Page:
Stephen I. Hopfe

HopfeI was born in Portland, Oregon on November 6, 1936. My father, Raymond I. Hopfe, was born and raised in Daysland, Alberta, Canada and was of German origin. He arrived in this country in 1923. My mother, Roma F. Henderson Hopfe was born and raised in Vancouver, Washington and was of English, Scotch, and Irish origin. Her family originally arrived in this country in 1643. Mom was a graduate of the Western, Washington State Normal School with a teaching degree. Dad only finished the eighth grade and yet was a math whizz. Dad was a journeyman electrician at the ALCOA aluminum plant in Vancouver, Washington.

We moved to a farm north of Vancouver, Washington in January 1942 where I grew up. My youth was spent working as my father felt that work, work ethics, and self-discipline were virtues. My father had no idea that his many rules and stern discipline would prepare me so well for military service and OCS. I began school in the fall of 1942 in a small three-room school and graduated from Vancouver High School in June 1955.

In December 1953, shortly after the end of the Korean Conflict, I joined the Air Force Reserve in Portland, Oregon as a Camera Repairman and Lab Technician. I remained in the reserve until after I graduated and on 1 January 1956 I went on active duty with the Air Force. Since I had completed my basic training with the Air Force Reserve I was considered a re-enlistee and after three weeks at Lackland AFB was assigned to Keesler AFB, Mississippi where I attended Radar Maintenance School.

After graduating from Radar Maintenance School in November 1956 I went home and married my High School sweetheart, Shirley M. Hodgson. Shortly thereafter I reported to my first assignment with the 757th AC&W Squadron at Blaine, Washington. In June 1957 I was transferred to St. Johns Newfoundland, Canada and the 642nd AC&W Squadron.

With my extra two years of reserve time and an early promotion to E-4, I was able to remain in Newfoundland with my wife for a three-year tour. In January 1960 our first daughter, Amy, was born and in June of that year I was transferred back to Keesler AFB, Mississippi as an Instructor. I taught in the Radar Maintenance School until October 1962. In August 1961 our second daughter, Lori, was born.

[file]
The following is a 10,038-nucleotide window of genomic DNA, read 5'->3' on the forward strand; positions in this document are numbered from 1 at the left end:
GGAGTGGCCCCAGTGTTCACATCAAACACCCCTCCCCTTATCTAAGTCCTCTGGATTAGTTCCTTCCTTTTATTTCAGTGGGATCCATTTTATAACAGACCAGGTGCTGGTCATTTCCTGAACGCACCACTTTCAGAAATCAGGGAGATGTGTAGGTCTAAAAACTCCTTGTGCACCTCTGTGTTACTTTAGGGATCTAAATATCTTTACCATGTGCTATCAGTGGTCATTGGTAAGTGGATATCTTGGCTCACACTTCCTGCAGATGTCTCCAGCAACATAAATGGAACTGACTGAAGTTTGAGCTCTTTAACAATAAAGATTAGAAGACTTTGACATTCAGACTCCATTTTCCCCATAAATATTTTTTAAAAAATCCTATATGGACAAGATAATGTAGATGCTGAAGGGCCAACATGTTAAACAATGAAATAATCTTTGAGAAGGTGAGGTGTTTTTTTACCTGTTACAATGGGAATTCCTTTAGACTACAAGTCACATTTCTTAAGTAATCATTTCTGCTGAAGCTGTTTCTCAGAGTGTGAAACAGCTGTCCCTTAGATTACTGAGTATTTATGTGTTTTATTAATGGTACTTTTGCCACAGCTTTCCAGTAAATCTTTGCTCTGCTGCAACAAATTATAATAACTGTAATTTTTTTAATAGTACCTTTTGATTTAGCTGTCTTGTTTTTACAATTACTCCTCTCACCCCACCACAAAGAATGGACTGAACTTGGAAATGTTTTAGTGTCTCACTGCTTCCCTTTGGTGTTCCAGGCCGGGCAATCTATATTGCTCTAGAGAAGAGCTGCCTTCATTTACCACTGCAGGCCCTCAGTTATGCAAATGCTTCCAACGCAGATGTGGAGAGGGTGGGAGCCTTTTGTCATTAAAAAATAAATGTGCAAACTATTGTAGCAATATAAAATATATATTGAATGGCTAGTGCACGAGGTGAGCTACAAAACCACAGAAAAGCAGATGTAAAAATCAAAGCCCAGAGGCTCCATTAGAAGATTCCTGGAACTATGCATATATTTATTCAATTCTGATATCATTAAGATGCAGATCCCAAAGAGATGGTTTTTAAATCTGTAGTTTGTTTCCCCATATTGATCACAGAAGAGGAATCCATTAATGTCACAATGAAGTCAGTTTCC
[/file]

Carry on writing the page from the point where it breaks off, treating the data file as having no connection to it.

My acceptance into OCS was nearly as great a shock as that first day as an OC. Although I was determined to finish OCS I don’t think any of us were prepared for those first few days. Getting used to all the new terminology and our new way of life was quite a shock, to say the least. A month after we started OCS I stepped on a rock while running in the dark and broke a bone in my left foot whereupon I earned the nickname of “Pitter Clomp” from our upperclassmen.

Upon graduation from OCS, I was assigned back to Keesler AFB, Mississippi to attend the Officers Ground Electronic Maintenance school. I completed the school in the spring of 1964 and was assigned to the Eastern GEEIA Region at Brookley AFB in Mobile, Alabama. I was assigned as an Engineering Installation Officer, responsible for many of the equipment installations in the Vertical Assembly Building at Cape Kennedy as well as many other locations up and down the East coast. Little did I know that we were preparing for flights to the moon.

In February 1966 I was reassigned as the commander of TUSLOG Det 150, a TROPO Site at Sahin Tepesi Air Force Station in Turkey. After completing my one-year tour I was sent to Ft. Bragg in North Carolina where I attended the Army’s eight-week Counter Insurgency Operations School.

After a 30-day leave with my family, I left San Francisco, California on May 2, 1967, for South Vietnam. My assignment was as the Communications advisor with AFAT-7 at Binh Thuy AB, RVN some 85 miles Southwest of Saigon. I survived the 1968 Tet Offensive and left South Vietnam June 2, 1968, with orders to attend the Advanced Ground Electronics Maintenance school, again at Keesler AFB, Mississippi.

Upon completion of this school in the spring of 1969, I was assigned as the Chief of Maintenance with the 2020th Communications Squadron, Shaw AFB, Sumter, South Carolina. In April 1971 our third daughter, Becky was born. After about two years I was assigned as the commander of Det 2, 5th Mobile Communications Group in support of the 507th Tactical Air Control Center assigned at Shaw AFB. In January 1973 our fourth daughter, Jenny was born. Then in 1974, I was assigned as an Exercise Planning Officer with Det 9 Tac Com Area at Shaw AFB which lasted until I retired as a Captain on 1 January 1976.

Shortly before I retired from the Air Force, Shirley and I purchased a resort in Maggie Valley, North Carolina (near the Smoky Mountain National Park) which we operated for six years before we sold it in 1980. At that time Shirley and I separated and later divorced although we have always remained friends. Shirley and the girls stayed in North Carolina and I went back to where I grew up in Southwestern Washington. I went to work as a security supervisor with the TROJAN Nuclear Power Plant near Rainier, Oregon where I worked for thirteen years until the Nuclear Plant permanently closed in the fall of 1993, and I retired for good.

Unknowingly, I developed High Blood pressure and in March of 1997 I suffered a stroke which left me unable to use my right leg without the use of a four-legged cane. I find it difficult to travel or do much walking although I can drive some. I live alone and am now spending my time making wooden toys and wood carvings as well as writing a book of family genealogy.

In the fall of 2002, I moved back to Western North Carolina so that I could be near our four daughters and eleven grandchildren. I enjoy our many family gatherings and watching the grandkids grow and grow and grow. They range in age from one month old to nearly eighteen with only three granddaughters.